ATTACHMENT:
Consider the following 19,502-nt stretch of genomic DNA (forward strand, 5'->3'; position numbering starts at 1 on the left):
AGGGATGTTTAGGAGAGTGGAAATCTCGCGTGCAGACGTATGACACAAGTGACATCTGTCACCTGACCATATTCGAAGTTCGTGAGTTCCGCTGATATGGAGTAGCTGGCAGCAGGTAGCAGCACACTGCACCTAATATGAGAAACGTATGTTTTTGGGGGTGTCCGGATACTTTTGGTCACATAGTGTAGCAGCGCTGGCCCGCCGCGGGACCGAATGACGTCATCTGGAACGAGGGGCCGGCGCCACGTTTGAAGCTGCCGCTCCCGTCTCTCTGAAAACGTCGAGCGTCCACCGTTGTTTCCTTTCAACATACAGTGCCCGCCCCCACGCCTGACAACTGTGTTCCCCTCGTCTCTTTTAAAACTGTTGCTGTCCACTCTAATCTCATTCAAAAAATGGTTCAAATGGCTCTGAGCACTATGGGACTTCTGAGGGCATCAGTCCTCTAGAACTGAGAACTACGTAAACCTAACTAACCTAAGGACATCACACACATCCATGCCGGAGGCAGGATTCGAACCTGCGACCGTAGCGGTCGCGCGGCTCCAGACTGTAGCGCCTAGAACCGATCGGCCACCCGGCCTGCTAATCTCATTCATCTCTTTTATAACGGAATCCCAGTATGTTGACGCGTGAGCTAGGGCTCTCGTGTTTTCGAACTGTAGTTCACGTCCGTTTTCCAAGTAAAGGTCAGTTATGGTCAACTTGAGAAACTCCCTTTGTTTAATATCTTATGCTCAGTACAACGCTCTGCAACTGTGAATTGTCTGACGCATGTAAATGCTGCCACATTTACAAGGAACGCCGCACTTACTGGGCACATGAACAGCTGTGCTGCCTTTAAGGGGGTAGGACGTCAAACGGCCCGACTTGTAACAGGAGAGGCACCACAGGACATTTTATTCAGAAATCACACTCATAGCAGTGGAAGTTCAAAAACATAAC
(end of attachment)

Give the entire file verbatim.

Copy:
Consider the following 19,502-nt stretch of genomic DNA (forward strand, 5'->3'; position numbering starts at 1 on the left):
AGGGATGTTTAGGAGAGTGGAAATCTCGCGTGCAGACGTATGACACAAGTGACATCTGTCACCTGACCATATTCGAAGTTCGTGAGTTCCGCTGATATGGAGTAGCTGGCAGCAGGTAGCAGCACACTGCACCTAATATGAGAAACGTATGTTTTTGGGGGTGTCCGGATACTTTTGGTCACATAGTGTAGCAGCGCTGGCCCGCCGCGGGACCGAATGACGTCATCTGGAACGAGGGGCCGGCGCCACGTTTGAAGCTGCCGCTCCCGTCTCTCTGAAAACGTCGAGCGTCCACCGTTGTTTCCTTTCAACATACAGTGCCCGCCCCCACGCCTGACAACTGTGTTCCCCTCGTCTCTTTTAAAACTGTTGCTGTCCACTCTAATCTCATTCAAAAAATGGTTCAAATGGCTCTGAGCACTATGGGACTTCTGAGGGCATCAGTCCTCTAGAACTGAGAACTACGTAAACCTAACTAACCTAAGGACATCACACACATCCATGCCGGAGGCAGGATTCGAACCTGCGACCGTAGCGGTCGCGCGGCTCCAGACTGTAGCGCCTAGAACCGATCGGCCACCCGGCCTGCTAATCTCATTCATCTCTTTTATAACGGAATCCCAGTATGTTGACGCGTGAGCTAGGGCTCTCGTGTTTTCGAACTGTAGTTCACGTCCGTTTTCCAAGTAAAGGTCAGTTATGGTCAACTTGAGAAACTCCCTTTGTTTAATATCTTATGCTCAGTACAACGCTCTGCAACTGTGAATTGTCTGACGCATGTAAATGCTGCCACATTTACAAGGAACGCCGCACTTACTGGGCACATGAACAGCTGTGCTGCCTTTAAGGGGGTAGGACGTCAAACGGCCCGACTTGTAACAGGAGAGGCACCACAGGACATTTTATTCAGAAATCACACTCATAGCAGTGGAAGTTCAAAAACATAAC